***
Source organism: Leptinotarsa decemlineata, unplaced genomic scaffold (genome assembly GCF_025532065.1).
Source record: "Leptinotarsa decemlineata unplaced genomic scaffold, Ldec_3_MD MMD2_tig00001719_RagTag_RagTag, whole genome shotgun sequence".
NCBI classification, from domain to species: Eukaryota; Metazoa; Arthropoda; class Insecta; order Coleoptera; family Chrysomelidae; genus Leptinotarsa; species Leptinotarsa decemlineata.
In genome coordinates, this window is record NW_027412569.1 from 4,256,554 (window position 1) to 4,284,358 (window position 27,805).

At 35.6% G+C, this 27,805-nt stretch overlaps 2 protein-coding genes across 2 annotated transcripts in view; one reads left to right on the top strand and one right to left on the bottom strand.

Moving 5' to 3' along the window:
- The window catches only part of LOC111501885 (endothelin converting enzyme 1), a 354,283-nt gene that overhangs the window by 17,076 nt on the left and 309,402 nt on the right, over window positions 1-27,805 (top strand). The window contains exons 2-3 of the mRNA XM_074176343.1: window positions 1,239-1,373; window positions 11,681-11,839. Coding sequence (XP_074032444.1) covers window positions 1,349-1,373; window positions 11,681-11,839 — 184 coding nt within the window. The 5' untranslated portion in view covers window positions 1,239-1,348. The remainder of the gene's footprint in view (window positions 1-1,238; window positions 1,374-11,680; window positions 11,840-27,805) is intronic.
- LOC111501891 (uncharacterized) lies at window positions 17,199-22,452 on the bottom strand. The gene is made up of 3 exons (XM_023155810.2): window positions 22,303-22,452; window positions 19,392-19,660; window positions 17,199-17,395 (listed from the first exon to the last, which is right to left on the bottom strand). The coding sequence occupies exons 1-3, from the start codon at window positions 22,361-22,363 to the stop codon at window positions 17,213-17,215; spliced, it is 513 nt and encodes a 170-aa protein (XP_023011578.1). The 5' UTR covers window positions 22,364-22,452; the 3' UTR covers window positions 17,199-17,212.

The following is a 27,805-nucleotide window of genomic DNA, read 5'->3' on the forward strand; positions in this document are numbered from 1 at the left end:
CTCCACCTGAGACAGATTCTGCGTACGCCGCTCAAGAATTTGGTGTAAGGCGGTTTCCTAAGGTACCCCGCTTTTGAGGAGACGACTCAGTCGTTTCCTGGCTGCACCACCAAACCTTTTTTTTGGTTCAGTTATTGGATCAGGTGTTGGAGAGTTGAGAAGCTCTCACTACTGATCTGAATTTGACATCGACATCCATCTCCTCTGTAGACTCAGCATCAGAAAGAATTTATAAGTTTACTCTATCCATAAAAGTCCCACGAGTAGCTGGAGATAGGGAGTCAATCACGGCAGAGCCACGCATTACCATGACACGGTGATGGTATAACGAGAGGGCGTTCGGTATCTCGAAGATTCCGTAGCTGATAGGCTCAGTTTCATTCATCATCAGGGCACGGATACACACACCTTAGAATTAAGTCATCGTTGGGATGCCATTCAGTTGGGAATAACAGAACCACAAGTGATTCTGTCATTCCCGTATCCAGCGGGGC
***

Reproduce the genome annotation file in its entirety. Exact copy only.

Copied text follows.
Source organism: Leptinotarsa decemlineata, unplaced genomic scaffold (genome assembly GCF_025532065.1).
Source record: "Leptinotarsa decemlineata unplaced genomic scaffold, Ldec_3_MD MMD2_tig00001719_RagTag_RagTag, whole genome shotgun sequence".
NCBI classification, from domain to species: Eukaryota; Metazoa; Arthropoda; class Insecta; order Coleoptera; family Chrysomelidae; genus Leptinotarsa; species Leptinotarsa decemlineata.
In genome coordinates, this window is record NW_027412569.1 from 4,256,554 (window position 1) to 4,284,358 (window position 27,805).

At 35.6% G+C, this 27,805-nt stretch overlaps 2 protein-coding genes across 2 annotated transcripts in view; one reads left to right on the top strand and one right to left on the bottom strand.

Moving 5' to 3' along the window:
- The window catches only part of LOC111501885 (endothelin converting enzyme 1), a 354,283-nt gene that overhangs the window by 17,076 nt on the left and 309,402 nt on the right, over window positions 1-27,805 (top strand). The window contains exons 2-3 of the mRNA XM_074176343.1: window positions 1,239-1,373; window positions 11,681-11,839. Coding sequence (XP_074032444.1) covers window positions 1,349-1,373; window positions 11,681-11,839 — 184 coding nt within the window. The 5' untranslated portion in view covers window positions 1,239-1,348. The remainder of the gene's footprint in view (window positions 1-1,238; window positions 1,374-11,680; window positions 11,840-27,805) is intronic.
- LOC111501891 (uncharacterized) lies at window positions 17,199-22,452 on the bottom strand. The gene is made up of 3 exons (XM_023155810.2): window positions 22,303-22,452; window positions 19,392-19,660; window positions 17,199-17,395 (listed from the first exon to the last, which is right to left on the bottom strand). The coding sequence occupies exons 1-3, from the start codon at window positions 22,361-22,363 to the stop codon at window positions 17,213-17,215; spliced, it is 513 nt and encodes a 170-aa protein (XP_023011578.1). The 5' UTR covers window positions 22,364-22,452; the 3' UTR covers window positions 17,199-17,212.

The following is a 27,805-nucleotide window of genomic DNA, read 5'->3' on the forward strand; positions in this document are numbered from 1 at the left end:
CTCCACCTGAGACAGATTCTGCGTACGCCGCTCAAGAATTTGGTGTAAGGCGGTTTCCTAAGGTACCCCGCTTTTGAGGAGACGACTCAGTCGTTTCCTGGCTGCACCACCAAACCTTTTTTTTGGTTCAGTTATTGGATCAGGTGTTGGAGAGTTGAGAAGCTCTCACTACTGATCTGAATTTGACATCGACATCCATCTCCTCTGTAGACTCAGCATCAGAAAGAATTTATAAGTTTACTCTATCCATAAAAGTCCCACGAGTAGCTGGAGATAGGGAGTCAATCACGGCAGAGCCACGCATTACCATGACACGGTGATGGTATAACGAGAGGGCGTTCGGTATCTCGAAGATTCCGTAGCTGATAGGCTCAGTTTCATTCATCATCAGGGCACGGATACACACACCTTAGAATTAAGTCATCGTTGGGATGCCATTCAGTTGGGAATAACAGAACCACAAGTGATTCTGTCATTCCCGTATCCAGCGGGGC